Sable Antelope - Hippotragus niger

Sable are the most striking of all the African antelope and one of the top trophies in any hunter's mind. Their magnificent horns, contrasting colours and relative scarcity make them a highly desirable trophy animal. Sable bulls turn darker with age eventually reaching their pitch black color when fully mature and ready to challenge for a herd poistion. They have a very distinctive musky odour which can often be smelt while tracking them. Despite their appearance they are no overly large antelope however make up for this in aggression.

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Sable habits
Sable populate wooded savannah regions where there is good grazing and constant water. They live in herds ranging from 10 to 40 animals with a herd bull protective of the cows and calves. Young bulls are driven out, becoming solitary as they get older, usually remaining within the same territory for many years.

Young sable bull

Although the status of the sable is considered to be safe, they seem to be on the decline in all areas BUT have adapted well to game ranching protection all over their range.

The Giant or Royal Sable is a smaller bodied sub-species but with considerably longer horns which is now listed on Appendix I and considered endangered, if not extinct already. Years of civil war in Angola, the only place where they occur, had left a question mark against the future of this species. However a small population of slightly over 200 animals left in central Angola were discovered and valiant efforts are being made to protect them with constant ranger surveillance.

SCI minimum score

Sable hunting tips - the hunt
They are best hunted on the edges of dambos and open areas in the early morning and late afternoon when they come out to graze. Their preferred habitat is miombo woodland where there is constant grazing and shade cover. Usually they move into thicker bush in the heat of the day to lie down. Bulls vary in colour from a dark chestnut brown to pitch black as they get older. Colour does not always signal a better size bull and all animals in the group should be checked.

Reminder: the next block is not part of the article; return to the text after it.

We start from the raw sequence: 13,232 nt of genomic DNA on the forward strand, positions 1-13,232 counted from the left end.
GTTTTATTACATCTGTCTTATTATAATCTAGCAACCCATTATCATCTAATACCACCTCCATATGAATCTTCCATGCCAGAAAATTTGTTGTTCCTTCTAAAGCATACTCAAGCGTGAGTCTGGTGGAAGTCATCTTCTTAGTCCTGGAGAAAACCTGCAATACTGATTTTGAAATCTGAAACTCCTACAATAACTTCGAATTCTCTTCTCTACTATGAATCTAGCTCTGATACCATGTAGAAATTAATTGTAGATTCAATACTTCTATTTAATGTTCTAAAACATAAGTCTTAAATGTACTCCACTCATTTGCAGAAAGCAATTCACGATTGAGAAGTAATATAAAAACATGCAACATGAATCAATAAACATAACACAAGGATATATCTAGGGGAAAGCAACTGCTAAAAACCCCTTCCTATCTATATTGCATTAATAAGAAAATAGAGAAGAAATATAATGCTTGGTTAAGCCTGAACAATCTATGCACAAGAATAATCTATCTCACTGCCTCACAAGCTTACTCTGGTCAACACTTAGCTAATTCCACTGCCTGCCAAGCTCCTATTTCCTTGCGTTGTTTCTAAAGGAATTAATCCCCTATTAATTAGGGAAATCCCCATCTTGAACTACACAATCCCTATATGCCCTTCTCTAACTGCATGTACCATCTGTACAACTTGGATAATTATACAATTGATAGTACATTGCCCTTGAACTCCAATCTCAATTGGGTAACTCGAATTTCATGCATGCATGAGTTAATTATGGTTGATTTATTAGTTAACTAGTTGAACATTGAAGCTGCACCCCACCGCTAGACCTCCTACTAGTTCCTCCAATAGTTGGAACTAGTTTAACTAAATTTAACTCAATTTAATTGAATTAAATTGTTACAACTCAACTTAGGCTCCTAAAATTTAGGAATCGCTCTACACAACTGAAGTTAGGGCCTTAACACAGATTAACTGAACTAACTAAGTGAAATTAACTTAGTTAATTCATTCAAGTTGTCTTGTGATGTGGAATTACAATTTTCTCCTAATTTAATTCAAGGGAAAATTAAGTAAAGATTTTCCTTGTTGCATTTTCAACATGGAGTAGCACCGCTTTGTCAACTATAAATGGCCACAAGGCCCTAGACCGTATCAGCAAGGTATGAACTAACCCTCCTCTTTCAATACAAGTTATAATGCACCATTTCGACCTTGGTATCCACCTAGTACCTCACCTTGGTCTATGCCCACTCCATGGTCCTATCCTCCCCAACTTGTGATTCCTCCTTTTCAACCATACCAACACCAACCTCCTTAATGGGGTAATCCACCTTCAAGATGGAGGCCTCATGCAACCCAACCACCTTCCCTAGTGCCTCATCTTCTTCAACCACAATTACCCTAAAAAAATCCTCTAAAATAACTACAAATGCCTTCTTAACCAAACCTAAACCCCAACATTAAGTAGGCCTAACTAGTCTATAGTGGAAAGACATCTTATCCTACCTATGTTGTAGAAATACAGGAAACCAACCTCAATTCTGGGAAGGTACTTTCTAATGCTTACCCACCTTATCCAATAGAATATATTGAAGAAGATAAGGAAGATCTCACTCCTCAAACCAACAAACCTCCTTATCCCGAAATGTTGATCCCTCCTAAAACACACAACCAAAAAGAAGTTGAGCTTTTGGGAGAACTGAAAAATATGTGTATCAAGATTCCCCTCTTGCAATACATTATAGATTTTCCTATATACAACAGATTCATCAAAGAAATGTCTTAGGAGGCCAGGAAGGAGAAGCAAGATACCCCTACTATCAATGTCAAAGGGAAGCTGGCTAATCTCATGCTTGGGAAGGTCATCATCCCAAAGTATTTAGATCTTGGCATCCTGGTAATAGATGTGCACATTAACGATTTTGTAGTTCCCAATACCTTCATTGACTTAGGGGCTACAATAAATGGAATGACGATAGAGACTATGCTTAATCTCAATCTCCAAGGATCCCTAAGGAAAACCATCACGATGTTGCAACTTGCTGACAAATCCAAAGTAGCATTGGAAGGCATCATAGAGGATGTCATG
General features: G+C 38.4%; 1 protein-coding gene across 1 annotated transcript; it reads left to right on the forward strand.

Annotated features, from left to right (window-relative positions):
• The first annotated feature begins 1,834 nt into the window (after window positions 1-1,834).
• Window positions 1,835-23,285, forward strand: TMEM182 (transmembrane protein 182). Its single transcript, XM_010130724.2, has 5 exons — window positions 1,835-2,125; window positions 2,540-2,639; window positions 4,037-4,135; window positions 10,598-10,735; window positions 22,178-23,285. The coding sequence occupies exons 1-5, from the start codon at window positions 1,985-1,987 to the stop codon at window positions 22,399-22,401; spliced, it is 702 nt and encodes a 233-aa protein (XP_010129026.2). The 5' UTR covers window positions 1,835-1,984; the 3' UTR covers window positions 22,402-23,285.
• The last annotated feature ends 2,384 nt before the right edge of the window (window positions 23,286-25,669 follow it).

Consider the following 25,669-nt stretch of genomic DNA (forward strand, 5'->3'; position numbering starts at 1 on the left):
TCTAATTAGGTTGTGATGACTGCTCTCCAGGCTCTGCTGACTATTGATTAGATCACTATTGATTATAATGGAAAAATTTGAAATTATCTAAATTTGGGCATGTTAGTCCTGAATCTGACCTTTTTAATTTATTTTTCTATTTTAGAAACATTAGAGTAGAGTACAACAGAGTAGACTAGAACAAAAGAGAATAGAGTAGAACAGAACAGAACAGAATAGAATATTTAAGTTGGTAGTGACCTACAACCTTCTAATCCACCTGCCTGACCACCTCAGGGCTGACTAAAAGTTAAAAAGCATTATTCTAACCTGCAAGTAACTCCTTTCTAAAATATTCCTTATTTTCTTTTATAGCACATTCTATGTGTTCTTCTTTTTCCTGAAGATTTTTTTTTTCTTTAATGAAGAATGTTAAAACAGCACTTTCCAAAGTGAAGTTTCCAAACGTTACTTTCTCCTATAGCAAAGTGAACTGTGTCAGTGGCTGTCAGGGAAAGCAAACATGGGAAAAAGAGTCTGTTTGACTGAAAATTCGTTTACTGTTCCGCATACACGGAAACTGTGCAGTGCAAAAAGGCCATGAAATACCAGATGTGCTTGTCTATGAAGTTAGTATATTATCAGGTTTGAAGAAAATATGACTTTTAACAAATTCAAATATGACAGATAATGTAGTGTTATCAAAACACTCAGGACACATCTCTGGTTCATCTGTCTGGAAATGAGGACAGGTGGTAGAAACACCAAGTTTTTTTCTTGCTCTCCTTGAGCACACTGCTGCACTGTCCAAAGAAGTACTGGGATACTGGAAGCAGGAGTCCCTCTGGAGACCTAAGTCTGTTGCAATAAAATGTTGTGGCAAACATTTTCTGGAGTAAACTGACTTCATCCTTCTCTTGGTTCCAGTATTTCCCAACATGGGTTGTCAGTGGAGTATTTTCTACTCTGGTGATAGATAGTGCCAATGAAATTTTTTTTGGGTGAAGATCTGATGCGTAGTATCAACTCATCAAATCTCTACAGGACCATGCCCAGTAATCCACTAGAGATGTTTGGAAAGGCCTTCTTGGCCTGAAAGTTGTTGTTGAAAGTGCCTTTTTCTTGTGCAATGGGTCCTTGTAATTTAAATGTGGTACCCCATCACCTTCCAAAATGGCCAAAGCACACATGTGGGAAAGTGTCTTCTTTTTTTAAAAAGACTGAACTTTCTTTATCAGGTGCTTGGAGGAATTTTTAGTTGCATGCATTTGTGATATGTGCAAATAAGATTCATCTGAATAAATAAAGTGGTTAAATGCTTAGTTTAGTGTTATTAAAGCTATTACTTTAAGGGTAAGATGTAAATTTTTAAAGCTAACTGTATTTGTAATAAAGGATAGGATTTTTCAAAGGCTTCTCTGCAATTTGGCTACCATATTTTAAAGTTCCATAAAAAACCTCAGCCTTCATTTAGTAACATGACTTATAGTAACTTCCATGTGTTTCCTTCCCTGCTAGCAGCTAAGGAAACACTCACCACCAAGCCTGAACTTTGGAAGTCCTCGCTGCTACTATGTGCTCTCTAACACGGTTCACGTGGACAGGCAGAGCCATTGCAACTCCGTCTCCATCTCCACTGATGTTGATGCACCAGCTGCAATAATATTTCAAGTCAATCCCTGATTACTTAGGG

If wounded, try and put as many shots in as possible as once they start running you can track for days without success. They are aggressive if pushed and care should be exercised when approaching them once wounded. 

We have seen a sable bull deflect a well-thrown spear with its horns as it lay wounded. We have also see a badly wounded animal charge a tracker, its head buckled downwards to brandish its razor sharp horns.

Sable hunting tips - where
The biggest sable are consistently hunted out of Zambia and Zimbabwe. The Kafue areas of Zambia are the current best due to the vast tracts of miombo woodland and in 2006 the NEW WORLD RECORD SABLE of 53" was taken here. Zambia consistenty produces the best Sable in Africa and if you hunt one of the following concessions you will get a mid forties bull: Mumbwa GMA, Mulobezi GMA, Lunga Luswishi GMA & Sichifulo GMA. Consider this: in Zambia, despite the price you are hunting a wilderness concession, NOT a game ranch and you are capable of getting a massive Sable.

Zimbabwe is a cheaper option as many Sable are offered on game ranches although the current political situation has destroyed much of the country's once burgeoning ranches. Tanzania also has a sizable population but are generally smaller in body and horns and are known as the Roosevelt Sable.

hunting tips - the trophy
The horns of a good bull are very apparent and should have thick visible bases, running straight upwards a considerable distance before starting to curl backwards and downwards again. Some sable have tight curls whilst other do not curl as much but run parallel with their back. Horns that do not curl back to run parallel with the back signal a young bull. In some instances, the horns curl back and downwards so much that they irritate the animal as it keeps jabbing its own rump.

did you know?
The Mountain Nyala was the very last antelope to become know to the west or science and still today very little in known about this magnificent antelope.

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